To be honest I did find The Power of Habit more interesting from a science point of view and the storytelling meant it felt better written but nevertheless, if you’re interested in changing behaviour in any context, Switch is well worth a read.
It’s great to see Mastodon CÂ (BGV 2012) get some profile for their big data work in the Economist this week. The prescription statins project is one they did jointly with Ben Goldacre, Open Health Care UK and the newly launched Open Data Institute where the team are now based. It didn’t take long for them to find that the NHS was wasting huge amounts (Â£200 million in this case) and with no justification other than inertia.
The more I’ve looked at it the more I’ve come to realise the potential for this stuff is enormous — and not just in the NHS. I’m not giving away any secrets by telling you that the data set in this case was actually pretty straightforward compared to the complexity the team can deal with. The public sector used to have to pay a fortune to the big consultancies for this type of advice and so it wasn’t done very often but it’s now much easier (and cheaper) because of the technology available and analysis that Mastodon C can do.
So if you work in public services and would like to explore the kinds of cost saving that the Economist article shows, I’d definitely encourage you to get in touch with Fran and Bruce.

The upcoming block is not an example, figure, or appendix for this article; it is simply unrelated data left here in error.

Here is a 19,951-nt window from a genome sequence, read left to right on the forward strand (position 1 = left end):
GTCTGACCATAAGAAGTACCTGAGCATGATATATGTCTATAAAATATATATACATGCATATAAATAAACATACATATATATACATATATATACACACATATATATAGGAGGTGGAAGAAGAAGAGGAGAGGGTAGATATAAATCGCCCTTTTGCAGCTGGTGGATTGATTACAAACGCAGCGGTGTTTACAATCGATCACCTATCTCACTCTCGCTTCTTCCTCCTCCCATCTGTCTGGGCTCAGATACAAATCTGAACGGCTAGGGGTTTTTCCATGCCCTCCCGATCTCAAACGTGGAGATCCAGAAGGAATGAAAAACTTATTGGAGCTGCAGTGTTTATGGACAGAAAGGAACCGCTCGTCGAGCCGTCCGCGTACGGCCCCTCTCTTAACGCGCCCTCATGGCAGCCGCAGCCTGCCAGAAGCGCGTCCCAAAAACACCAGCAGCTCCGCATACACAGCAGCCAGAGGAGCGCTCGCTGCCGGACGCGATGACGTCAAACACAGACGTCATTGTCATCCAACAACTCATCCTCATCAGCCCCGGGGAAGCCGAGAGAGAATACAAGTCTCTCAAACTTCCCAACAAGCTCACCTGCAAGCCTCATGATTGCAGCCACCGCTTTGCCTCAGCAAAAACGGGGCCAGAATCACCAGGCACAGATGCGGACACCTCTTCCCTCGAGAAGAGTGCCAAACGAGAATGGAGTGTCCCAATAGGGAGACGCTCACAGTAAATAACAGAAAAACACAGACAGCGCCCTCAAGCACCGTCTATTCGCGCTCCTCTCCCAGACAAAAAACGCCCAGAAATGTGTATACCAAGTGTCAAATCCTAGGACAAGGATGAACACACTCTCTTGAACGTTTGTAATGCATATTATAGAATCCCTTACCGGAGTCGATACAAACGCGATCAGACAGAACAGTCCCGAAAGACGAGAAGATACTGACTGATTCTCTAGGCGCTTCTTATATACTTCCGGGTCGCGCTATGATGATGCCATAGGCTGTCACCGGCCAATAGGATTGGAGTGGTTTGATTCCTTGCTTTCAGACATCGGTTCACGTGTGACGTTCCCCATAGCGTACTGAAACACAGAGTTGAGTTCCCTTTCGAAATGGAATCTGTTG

I went along toÂ Impact Engine’s Demo Day in Chicago this afternoon which was excellent — congratulations to Chuck and the team for a great event. The opening talk was by FK Day, one of the founders of SRAM which the bike geeks amongst you will know for their rather fine racing bike gears and Rock Shox mountain bike suspension.
In 2005, FK went to Sri Lanka following the tsunami and tried to offer the company’s expertise to some big development charities. They all said “no thanks just give us money”. The funny thing was that FK knew that people actually did want bikes — he’d asked them. So the team set about designing a bike that really suited the local needs and could be assembled locally. The result was a tough, repairable bike that became very popular very quickly. They found that students were more likely to go to school, that healthcare workers were more effective and that local entrepreneurs were making more money.
FK spoke really passionately about using sustainable business models to solve big global problems and I think he’s right. The model has now spread to Africa where in many places giving people the ability to go faster than walking pace can make huge improvements to peoples’ lives. The whole ‘Buffalo Bike’ business is a mixture of charity and commerce but is gradually becoming less about donations and more about investment and profit. I had a good look at the bikes afterwards and have to admit the engineering is pretty impressive. I’ll have to wait though — at the moment they’re only available in Africa and Asia.
It rained for three days here over the weekend in the Bay Area so by Friday night I was idly flicking through my Netflix recommendations to find something to watch. I found Something Ventured and I’m glad I did. I guess to most people a documentary about venture capital probably isn’t the top of their list but I learned quite a lot and it’s pretty well made.